Good God, David Lynch Can Even Make the Alphabet Terrifying

Long before he was bending our brains with feature films like Eraserhead and Blue Velvet, David Lynch made short films, which, in true Lynchian fashion, often turned the mundane into the unnerving. In 1968, Lynch released The Alphabet, a film that makes learning your letters nightmarish.


The Alphabet was the followup to Lynch’s student film Six Men Getting Sick (1967), and was inspired by a story that Lynch’s first wife, Peggy Reavey, told him. Reavey once shared a bedroom with her six-year-old niece and said that she once walked into the room to discover the girl reciting the alphabet while tossing and turning in her sleep. Lynch ran with the idea of the distressing alphabet, and made this four-minute short, which combines horror with Lynch’s oddball sense of humor.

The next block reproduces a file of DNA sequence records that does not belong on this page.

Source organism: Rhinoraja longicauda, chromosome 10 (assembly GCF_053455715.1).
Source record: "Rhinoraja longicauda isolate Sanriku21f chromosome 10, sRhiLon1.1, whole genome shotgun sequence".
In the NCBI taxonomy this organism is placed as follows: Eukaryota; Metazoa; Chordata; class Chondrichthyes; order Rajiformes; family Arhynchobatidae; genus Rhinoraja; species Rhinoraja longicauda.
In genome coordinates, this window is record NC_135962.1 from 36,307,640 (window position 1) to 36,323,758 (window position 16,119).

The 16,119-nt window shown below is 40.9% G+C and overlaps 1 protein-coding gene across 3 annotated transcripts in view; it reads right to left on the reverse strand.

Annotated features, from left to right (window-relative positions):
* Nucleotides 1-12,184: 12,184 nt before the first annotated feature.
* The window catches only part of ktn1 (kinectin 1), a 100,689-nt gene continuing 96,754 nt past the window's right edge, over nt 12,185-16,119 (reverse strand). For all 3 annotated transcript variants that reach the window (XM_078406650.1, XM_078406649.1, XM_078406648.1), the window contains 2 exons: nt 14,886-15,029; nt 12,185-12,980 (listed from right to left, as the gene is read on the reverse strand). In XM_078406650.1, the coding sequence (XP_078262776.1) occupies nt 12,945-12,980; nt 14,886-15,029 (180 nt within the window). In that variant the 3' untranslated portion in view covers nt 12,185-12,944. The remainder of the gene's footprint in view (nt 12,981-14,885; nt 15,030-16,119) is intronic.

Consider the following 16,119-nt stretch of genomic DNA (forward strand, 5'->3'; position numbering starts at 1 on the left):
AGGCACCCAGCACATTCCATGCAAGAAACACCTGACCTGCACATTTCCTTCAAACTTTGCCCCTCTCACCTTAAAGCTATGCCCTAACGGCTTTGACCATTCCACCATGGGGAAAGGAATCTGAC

[via Neatorama]

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Can anyone explain to me David Lynch’s style? i.e. what is he attempting to evoke with his films and/or convey through the use of his surrealist imagery and horror? I never “got it”, other than a feeling of revulsion for his work in general.